French fishermen celebrate post-Brexit VICTORY – ships to plunder Jersey waters

Brexit: Barrie Deas says fishing deal is ‘worst of all worlds’

The European Commission and authorities in Jersey have reached an agreement on fishing rights following a post-Brexit dispute. French fishing boats have been granted interim licences until April to land catches in the six-to-12-mile zone off Jersey and Guernsey.

The agreement was finalised after talks on Tuesday between French Minister of the Sea, Annick Girardin, European Commissioner for Fisheries MEP Virginijus Sinkevicius, and Minister for Foreign Affairs of Jersey, Ian Gorst.

The deal has been hailed by French officials who have praised negotiators for not giving up.

Bertrand Sorre, a member of Emmanuel Macon’s La République En Marche! party, said: “Access is guaranteed to all fishermen who were fishing in this area until the end of April and during this period the final licenses will be awarded by the United Kingdom on proposals from the regional fisheries committees.”

In a post on Twitter, Ms Girardin said: “Perseverance pays off.

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“As I had proposed, the provisional fishing licenses are validated for the French and the Jersey people in the waters of the Bay of Granville. Thanks @VSinkevicius Thank you @Ian_Gorst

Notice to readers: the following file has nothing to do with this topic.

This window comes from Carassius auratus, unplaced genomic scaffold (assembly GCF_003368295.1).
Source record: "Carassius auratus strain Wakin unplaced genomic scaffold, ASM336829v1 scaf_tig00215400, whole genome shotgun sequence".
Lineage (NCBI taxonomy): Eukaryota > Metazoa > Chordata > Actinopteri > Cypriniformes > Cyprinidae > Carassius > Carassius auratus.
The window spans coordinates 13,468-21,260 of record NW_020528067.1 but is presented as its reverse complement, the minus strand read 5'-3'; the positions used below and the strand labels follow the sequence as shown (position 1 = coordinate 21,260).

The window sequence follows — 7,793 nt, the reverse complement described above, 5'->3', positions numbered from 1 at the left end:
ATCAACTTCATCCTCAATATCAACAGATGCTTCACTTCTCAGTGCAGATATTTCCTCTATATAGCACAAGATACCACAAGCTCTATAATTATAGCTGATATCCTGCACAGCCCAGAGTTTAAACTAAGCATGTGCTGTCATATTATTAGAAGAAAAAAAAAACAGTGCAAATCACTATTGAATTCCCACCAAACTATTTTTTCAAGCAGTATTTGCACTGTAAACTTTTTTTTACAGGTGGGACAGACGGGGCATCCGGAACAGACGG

Pierre Karleskind MEP for LREM added: “We had asked the EU Commission to negotiate firmly to relieve the situation of Breton and Norman fishermen in the waters of Jersey.

“Happy to see this announcement for provisional licenses!”

The new licence forms parts of a post-Brexit agreement and replaced the previous Granville Bay Agreement (GBA).

Under the GBA, French authorities had the overriding decision on access to waters in Jersey.

The new regulations will give Jersey the sole power to issue licences to boats wishing to fish in its waters.

The post-Brexit era had muddied the waters and resulted in vessels being turned away from fishing ports.

The largest channel island left the EU as part of Brexit but remains self-governing – including on its management of fishing waters.

Under the new agreement, only 57 French vessels were initially granted access to the waters, despite more than 300 applications made.

It meant Jersey outnumbered the number of French boats as it has 75 licenced fleets in operation off its coastline.

Mr Gorst has said Jersey “will always uphold and implement its international obligations” and strengthen ties with France.


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He added: “We will continue to engage with our fishermen and will provide as much information and support as we possibly can now that these new arrangements are in place.

“Jersey’s objectives remain to strengthen relations and our friendship with France, especially in Normandy and Brittany, to conserve fishery resources in our waters and to ensure the prosperity of the local communities which depend for their well-being on access to a sustainable fishery resource in our waters.”

(Additional reporting by Maria Ortega)

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